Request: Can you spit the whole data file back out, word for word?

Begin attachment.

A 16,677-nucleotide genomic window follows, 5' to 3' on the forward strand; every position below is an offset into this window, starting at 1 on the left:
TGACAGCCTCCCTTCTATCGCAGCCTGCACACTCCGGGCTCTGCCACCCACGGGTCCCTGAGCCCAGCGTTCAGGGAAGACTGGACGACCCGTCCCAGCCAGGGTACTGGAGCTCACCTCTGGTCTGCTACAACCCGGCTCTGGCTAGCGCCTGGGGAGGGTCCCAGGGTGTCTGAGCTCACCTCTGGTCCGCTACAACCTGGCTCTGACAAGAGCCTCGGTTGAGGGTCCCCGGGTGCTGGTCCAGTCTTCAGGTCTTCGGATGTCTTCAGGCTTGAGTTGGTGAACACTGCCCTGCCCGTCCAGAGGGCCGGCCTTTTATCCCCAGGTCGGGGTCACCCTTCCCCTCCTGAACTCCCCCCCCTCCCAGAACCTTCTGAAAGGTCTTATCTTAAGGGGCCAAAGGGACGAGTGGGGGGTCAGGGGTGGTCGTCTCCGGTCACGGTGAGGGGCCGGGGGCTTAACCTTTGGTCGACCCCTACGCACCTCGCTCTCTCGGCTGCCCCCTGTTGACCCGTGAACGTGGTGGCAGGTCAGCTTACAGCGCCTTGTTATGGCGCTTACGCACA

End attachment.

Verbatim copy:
A 16,677-nucleotide genomic window follows, 5' to 3' on the forward strand; every position below is an offset into this window, starting at 1 on the left:
TGACAGCCTCCCTTCTATCGCAGCCTGCACACTCCGGGCTCTGCCACCCACGGGTCCCTGAGCCCAGCGTTCAGGGAAGACTGGACGACCCGTCCCAGCCAGGGTACTGGAGCTCACCTCTGGTCTGCTACAACCCGGCTCTGGCTAGCGCCTGGGGAGGGTCCCAGGGTGTCTGAGCTCACCTCTGGTCCGCTACAACCTGGCTCTGACAAGAGCCTCGGTTGAGGGTCCCCGGGTGCTGGTCCAGTCTTCAGGTCTTCGGATGTCTTCAGGCTTGAGTTGGTGAACACTGCCCTGCCCGTCCAGAGGGCCGGCCTTTTATCCCCAGGTCGGGGTCACCCTTCCCCTCCTGAACTCCCCCCCCTCCCAGAACCTTCTGAAAGGTCTTATCTTAAGGGGCCAAAGGGACGAGTGGGGGGTCAGGGGTGGTCGTCTCCGGTCACGGTGAGGGGCCGGGGGCTTAACCTTTGGTCGACCCCTACGCACCTCGCTCTCTCGGCTGCCCCCTGTTGACCCGTGAACGTGGTGGCAGGTCAGCTTACAGCGCCTTGTTATGGCGCTTACGCACA